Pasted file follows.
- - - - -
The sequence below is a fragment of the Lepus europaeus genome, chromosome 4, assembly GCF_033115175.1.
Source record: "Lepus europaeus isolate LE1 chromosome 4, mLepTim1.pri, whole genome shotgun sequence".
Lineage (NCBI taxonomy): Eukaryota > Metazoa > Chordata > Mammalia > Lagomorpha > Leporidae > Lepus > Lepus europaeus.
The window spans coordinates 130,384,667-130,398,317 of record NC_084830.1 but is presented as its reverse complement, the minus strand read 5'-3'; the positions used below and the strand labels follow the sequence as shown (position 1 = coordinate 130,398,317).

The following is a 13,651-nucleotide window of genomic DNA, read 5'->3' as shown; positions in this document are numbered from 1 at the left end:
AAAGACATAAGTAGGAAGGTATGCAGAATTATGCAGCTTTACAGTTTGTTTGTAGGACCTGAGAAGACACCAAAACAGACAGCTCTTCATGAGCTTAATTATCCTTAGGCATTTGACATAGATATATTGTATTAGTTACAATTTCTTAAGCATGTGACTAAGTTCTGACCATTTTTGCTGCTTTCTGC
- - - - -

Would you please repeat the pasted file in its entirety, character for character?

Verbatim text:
The sequence below is a fragment of the Lepus europaeus genome, chromosome 4, assembly GCF_033115175.1.
Source record: "Lepus europaeus isolate LE1 chromosome 4, mLepTim1.pri, whole genome shotgun sequence".
Lineage (NCBI taxonomy): Eukaryota > Metazoa > Chordata > Mammalia > Lagomorpha > Leporidae > Lepus > Lepus europaeus.
The window spans coordinates 130,384,667-130,398,317 of record NC_084830.1 but is presented as its reverse complement, the minus strand read 5'-3'; the positions used below and the strand labels follow the sequence as shown (position 1 = coordinate 130,398,317).

The following is a 13,651-nucleotide window of genomic DNA, read 5'->3' as shown; positions in this document are numbered from 1 at the left end:
AAAGACATAAGTAGGAAGGTATGCAGAATTATGCAGCTTTACAGTTTGTTTGTAGGACCTGAGAAGACACCAAAACAGACAGCTCTTCATGAGCTTAATTATCCTTAGGCATTTGACATAGATATATTGTATTAGTTACAATTTCTTAAGCATGTGACTAAGTTCTGACCATTTTTGCTGCTTTCTGC